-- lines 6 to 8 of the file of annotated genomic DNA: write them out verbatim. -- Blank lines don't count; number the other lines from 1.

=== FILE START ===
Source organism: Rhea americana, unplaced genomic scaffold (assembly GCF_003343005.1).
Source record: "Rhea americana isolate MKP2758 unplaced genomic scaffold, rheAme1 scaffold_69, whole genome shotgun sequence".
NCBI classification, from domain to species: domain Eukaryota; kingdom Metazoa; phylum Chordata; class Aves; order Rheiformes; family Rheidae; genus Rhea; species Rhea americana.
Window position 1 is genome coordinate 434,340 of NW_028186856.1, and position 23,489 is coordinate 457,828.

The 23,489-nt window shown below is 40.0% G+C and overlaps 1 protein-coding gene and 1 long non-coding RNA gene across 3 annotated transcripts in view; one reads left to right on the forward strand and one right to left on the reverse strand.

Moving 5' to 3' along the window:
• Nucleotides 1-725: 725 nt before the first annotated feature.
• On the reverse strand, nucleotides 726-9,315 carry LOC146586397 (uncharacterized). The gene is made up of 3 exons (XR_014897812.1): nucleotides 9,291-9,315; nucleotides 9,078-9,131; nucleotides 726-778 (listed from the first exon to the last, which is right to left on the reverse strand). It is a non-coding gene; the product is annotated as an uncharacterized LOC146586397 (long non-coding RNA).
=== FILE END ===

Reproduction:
Moving 5' to 3' along the window:
• Nucleotides 1-725: 725 nt before the first annotated feature.
• On the reverse strand, nucleotides 726-9,315 carry LOC146586397 (uncharacterized). The gene is made up of 3 exons (XR_014897812.1): nucleotides 9,291-9,315; nucleotides 9,078-9,131; nucleotides 726-778 (listed from the first exon to the last, which is right to left on the reverse strand). It is a non-coding gene; the product is annotated as an uncharacterized LOC146586397 (long non-coding RNA).